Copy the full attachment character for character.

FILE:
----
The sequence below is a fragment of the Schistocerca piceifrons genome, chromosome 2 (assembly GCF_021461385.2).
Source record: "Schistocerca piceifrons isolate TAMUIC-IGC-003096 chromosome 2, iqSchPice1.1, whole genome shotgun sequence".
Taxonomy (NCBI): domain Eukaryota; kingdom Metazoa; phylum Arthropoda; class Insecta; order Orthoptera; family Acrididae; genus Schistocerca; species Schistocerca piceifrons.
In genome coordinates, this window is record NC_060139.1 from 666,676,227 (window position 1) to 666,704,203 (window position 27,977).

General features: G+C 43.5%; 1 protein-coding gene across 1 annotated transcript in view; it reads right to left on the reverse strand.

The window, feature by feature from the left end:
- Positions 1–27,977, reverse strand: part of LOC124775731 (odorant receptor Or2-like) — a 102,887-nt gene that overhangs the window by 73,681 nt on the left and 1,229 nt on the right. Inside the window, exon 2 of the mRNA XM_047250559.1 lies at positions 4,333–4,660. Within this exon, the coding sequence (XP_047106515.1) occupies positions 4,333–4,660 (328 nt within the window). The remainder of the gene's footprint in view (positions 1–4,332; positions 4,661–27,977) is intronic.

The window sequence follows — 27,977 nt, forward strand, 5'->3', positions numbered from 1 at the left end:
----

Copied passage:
The sequence below is a fragment of the Schistocerca piceifrons genome, chromosome 2 (assembly GCF_021461385.2).
Source record: "Schistocerca piceifrons isolate TAMUIC-IGC-003096 chromosome 2, iqSchPice1.1, whole genome shotgun sequence".
Taxonomy (NCBI): domain Eukaryota; kingdom Metazoa; phylum Arthropoda; class Insecta; order Orthoptera; family Acrididae; genus Schistocerca; species Schistocerca piceifrons.
In genome coordinates, this window is record NC_060139.1 from 666,676,227 (window position 1) to 666,704,203 (window position 27,977).

General features: G+C 43.5%; 1 protein-coding gene across 1 annotated transcript in view; it reads right to left on the reverse strand.

The window, feature by feature from the left end:
- Positions 1–27,977, reverse strand: part of LOC124775731 (odorant receptor Or2-like) — a 102,887-nt gene that overhangs the window by 73,681 nt on the left and 1,229 nt on the right. Inside the window, exon 2 of the mRNA XM_047250559.1 lies at positions 4,333–4,660. Within this exon, the coding sequence (XP_047106515.1) occupies positions 4,333–4,660 (328 nt within the window). The remainder of the gene's footprint in view (positions 1–4,332; positions 4,661–27,977) is intronic.

The window sequence follows — 27,977 nt, forward strand, 5'->3', positions numbered from 1 at the left end: